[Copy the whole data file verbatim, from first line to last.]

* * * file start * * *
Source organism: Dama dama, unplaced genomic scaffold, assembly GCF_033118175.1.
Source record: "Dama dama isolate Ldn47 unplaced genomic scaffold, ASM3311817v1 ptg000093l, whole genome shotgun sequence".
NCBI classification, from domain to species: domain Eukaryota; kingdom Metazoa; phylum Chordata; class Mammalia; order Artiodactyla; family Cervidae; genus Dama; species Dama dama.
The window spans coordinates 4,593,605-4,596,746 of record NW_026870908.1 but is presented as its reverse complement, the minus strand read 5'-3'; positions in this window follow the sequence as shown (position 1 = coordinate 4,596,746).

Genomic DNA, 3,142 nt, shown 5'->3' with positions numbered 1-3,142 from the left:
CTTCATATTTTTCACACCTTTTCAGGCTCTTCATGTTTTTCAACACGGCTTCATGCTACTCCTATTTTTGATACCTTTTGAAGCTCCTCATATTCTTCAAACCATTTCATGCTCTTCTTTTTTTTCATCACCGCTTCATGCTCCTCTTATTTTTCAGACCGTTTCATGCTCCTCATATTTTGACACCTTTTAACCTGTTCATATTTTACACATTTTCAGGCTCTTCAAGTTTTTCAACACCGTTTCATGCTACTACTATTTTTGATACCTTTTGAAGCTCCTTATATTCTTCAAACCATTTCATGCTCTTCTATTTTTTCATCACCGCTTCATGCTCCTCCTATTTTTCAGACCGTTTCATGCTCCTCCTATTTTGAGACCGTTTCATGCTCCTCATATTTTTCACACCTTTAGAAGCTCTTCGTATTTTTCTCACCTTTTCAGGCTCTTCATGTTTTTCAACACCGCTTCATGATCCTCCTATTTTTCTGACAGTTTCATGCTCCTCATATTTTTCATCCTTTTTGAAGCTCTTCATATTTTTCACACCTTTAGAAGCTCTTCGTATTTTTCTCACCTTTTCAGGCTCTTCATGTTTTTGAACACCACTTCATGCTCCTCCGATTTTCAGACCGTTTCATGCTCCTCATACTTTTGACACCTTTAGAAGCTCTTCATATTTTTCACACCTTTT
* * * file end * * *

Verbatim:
Source organism: Dama dama, unplaced genomic scaffold, assembly GCF_033118175.1.
Source record: "Dama dama isolate Ldn47 unplaced genomic scaffold, ASM3311817v1 ptg000093l, whole genome shotgun sequence".
NCBI classification, from domain to species: domain Eukaryota; kingdom Metazoa; phylum Chordata; class Mammalia; order Artiodactyla; family Cervidae; genus Dama; species Dama dama.
The window spans coordinates 4,593,605-4,596,746 of record NW_026870908.1 but is presented as its reverse complement, the minus strand read 5'-3'; positions in this window follow the sequence as shown (position 1 = coordinate 4,596,746).

Genomic DNA, 3,142 nt, shown 5'->3' with positions numbered 1-3,142 from the left:
CTTCATATTTTTCACACCTTTTCAGGCTCTTCATGTTTTTCAACACGGCTTCATGCTACTCCTATTTTTGATACCTTTTGAAGCTCCTCATATTCTTCAAACCATTTCATGCTCTTCTTTTTTTTCATCACCGCTTCATGCTCCTCTTATTTTTCAGACCGTTTCATGCTCCTCATATTTTGACACCTTTTAACCTGTTCATATTTTACACATTTTCAGGCTCTTCAAGTTTTTCAACACCGTTTCATGCTACTACTATTTTTGATACCTTTTGAAGCTCCTTATATTCTTCAAACCATTTCATGCTCTTCTATTTTTTCATCACCGCTTCATGCTCCTCCTATTTTTCAGACCGTTTCATGCTCCTCCTATTTTGAGACCGTTTCATGCTCCTCATATTTTTCACACCTTTAGAAGCTCTTCGTATTTTTCTCACCTTTTCAGGCTCTTCATGTTTTTCAACACCGCTTCATGATCCTCCTATTTTTCTGACAGTTTCATGCTCCTCATATTTTTCATCCTTTTTGAAGCTCTTCATATTTTTCACACCTTTAGAAGCTCTTCGTATTTTTCTCACCTTTTCAGGCTCTTCATGTTTTTGAACACCACTTCATGCTCCTCCGATTTTCAGACCGTTTCATGCTCCTCATACTTTTGACACCTTTAGAAGCTCTTCATATTTTTCACACCTTTT